Some people like to keep track of what they plan to accomplish by when. On the other hand, focusing on the process of work rather than the output is a powerfully facilitative perspective shift for many. For instance, my client Nora learned that if she frames her main goal for the day as “finish project,” she feels increasingly stressed as time goes by if the project isn’t moving along as quickly as she’d hoped — and she’s ultimately demoralized at the end of the day if the project remains incomplete. She’s much better served by an intention to “work on project” or “make progress on project,” particularly when she identifies discrete tasks and little milestones that can serve as indicators of progress.
Staying focused doesn’t have to be a struggle. While it may not be easy, managing your focus can and should be self-affirming and fulfilling. Making progress on work that is meaningful is among the most energizing and satisfying experiences anyone can have. Therefore, it makes sense to engineer your workflow for ease and progress. University of Minnesota professor Theresa Glomb recommends organizing your work for a “downhill start.” Like parking your car on a slope facing downhill, what can you do to set conditions such that you need only lift your foot from the brake to get moving? Clear off your desk before you start a new task? Write down your two top priorities for the next day before leaving in the evening? Perhaps you’re a big-picture person who gets bogged down in details. To move your big idea toward realization, you must pinch a manageable task out of your vision and perform it. Ask yourself, “What’s one tiny step I could take?” For example, if I get an idea for an article I’d like to write, I know that the inspiration will dissipate if I don’t convert it to action. I can do a rough outline in a few minutes (tangible progress). If I have time, I’ll develop it into a more extensive outline (more progress). Outlining is much faster and easier than writing a whole draft, yet it’s a concrete step forward that feels good and facilitates the next phase of writing. Waiting for inspiration to create something big from scratch doesn’t work; in fact, it slams the brakes on productivity. What does work is finding ways to take small steps and enjoying the resulting sense of progress.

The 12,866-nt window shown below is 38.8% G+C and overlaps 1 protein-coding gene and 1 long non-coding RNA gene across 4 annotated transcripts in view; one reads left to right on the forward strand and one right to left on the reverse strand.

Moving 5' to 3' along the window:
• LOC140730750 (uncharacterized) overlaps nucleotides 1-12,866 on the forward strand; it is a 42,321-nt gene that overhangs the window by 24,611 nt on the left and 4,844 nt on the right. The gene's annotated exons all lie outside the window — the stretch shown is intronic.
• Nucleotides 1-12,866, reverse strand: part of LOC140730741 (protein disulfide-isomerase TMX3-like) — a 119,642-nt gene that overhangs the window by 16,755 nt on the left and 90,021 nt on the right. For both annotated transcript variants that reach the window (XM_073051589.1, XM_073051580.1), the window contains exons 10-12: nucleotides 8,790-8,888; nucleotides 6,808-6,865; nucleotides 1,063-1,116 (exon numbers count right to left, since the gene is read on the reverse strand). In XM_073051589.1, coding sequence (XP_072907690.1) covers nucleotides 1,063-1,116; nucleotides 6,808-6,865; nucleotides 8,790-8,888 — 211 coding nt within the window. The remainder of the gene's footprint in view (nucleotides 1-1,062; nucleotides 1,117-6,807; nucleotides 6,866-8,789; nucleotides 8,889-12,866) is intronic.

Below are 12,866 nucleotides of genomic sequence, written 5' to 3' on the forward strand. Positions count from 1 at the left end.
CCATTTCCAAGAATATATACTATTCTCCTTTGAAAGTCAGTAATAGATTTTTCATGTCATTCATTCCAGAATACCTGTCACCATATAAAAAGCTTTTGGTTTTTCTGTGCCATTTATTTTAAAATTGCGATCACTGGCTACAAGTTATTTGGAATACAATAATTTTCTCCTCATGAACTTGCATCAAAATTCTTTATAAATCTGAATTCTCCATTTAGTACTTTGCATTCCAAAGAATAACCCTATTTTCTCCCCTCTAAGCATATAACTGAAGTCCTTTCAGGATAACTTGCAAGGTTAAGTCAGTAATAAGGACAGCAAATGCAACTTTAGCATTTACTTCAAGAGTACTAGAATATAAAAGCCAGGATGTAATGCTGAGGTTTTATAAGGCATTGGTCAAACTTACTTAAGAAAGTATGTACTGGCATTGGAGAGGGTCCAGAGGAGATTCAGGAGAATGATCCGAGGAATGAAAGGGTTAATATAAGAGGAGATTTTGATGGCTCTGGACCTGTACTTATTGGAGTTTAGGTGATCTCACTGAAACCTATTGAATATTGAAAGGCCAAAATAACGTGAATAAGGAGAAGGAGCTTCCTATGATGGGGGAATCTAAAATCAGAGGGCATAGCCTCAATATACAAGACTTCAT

If someone else’s productivity strategy feels artificial to you, it probably won’t motivate you. For instance, some people can increase their productivity by setting a series of deadlines for themselves. For others, a deadline only promotes focus when it’s real, interpersonally relevant, and has serious consequences attached, not when it’s made up by themselves or someone else for seemingly arbitrary reasons. A real deadline for me is, for example, knowing there will be an audience waiting to hear me speak at a particular time. With that kind of deadline, I’ll be ready and I will deliver an excellent talk. By contrast, me stating to myself or someone else that I plan to have my slides done two weeks in advance won’t help me focus.
Productivity strategies also lose their potential to motivate when they don’t feel meaningful. Try reframing something you have to do in terms of your core values for stronger and more sustained focus. Let’s say I need to schedule interviews with employees at a client firm. Managing the e-mails and the scheduling process feels tedious if I consider these tasks mindless administrative details. But when I think of them as opening conversations that hold the keys to helping people grow and thrive, they become engaging.
Many people fall prey to distractions, both internal and external, in their quest to focus. A useful tool to fend off distraction is an inquiry into the costs of giving in to it. Surrendering to distraction, while temporarily soothing, will later generate feelings of regret and even incompetence. On the other hand, making progress boosts the wonderfully self-affirming sense of mastery. In the face of temptation to give in to distraction, ask yourself the following question: “What are you saying no to right now?” When you take stock of the fact that tumbling down an internet rabbit hole means letting go of the reins and giving up time for the things you really want to do, you may well find the strength to focus.
Finally, accept that focus is dynamic, a work in progress. There’s no single tool that will help you develop laser-like focus that never wanders. The best response to a few hours given over to distraction is not self-recrimination, but self-compassion paired with curiosity. Regardless of whether your focus has been ideal or not, take a few moments at the end of each day to note what you accomplished and to set yourself up for a smooth downhill start on the next day’s targets for progress.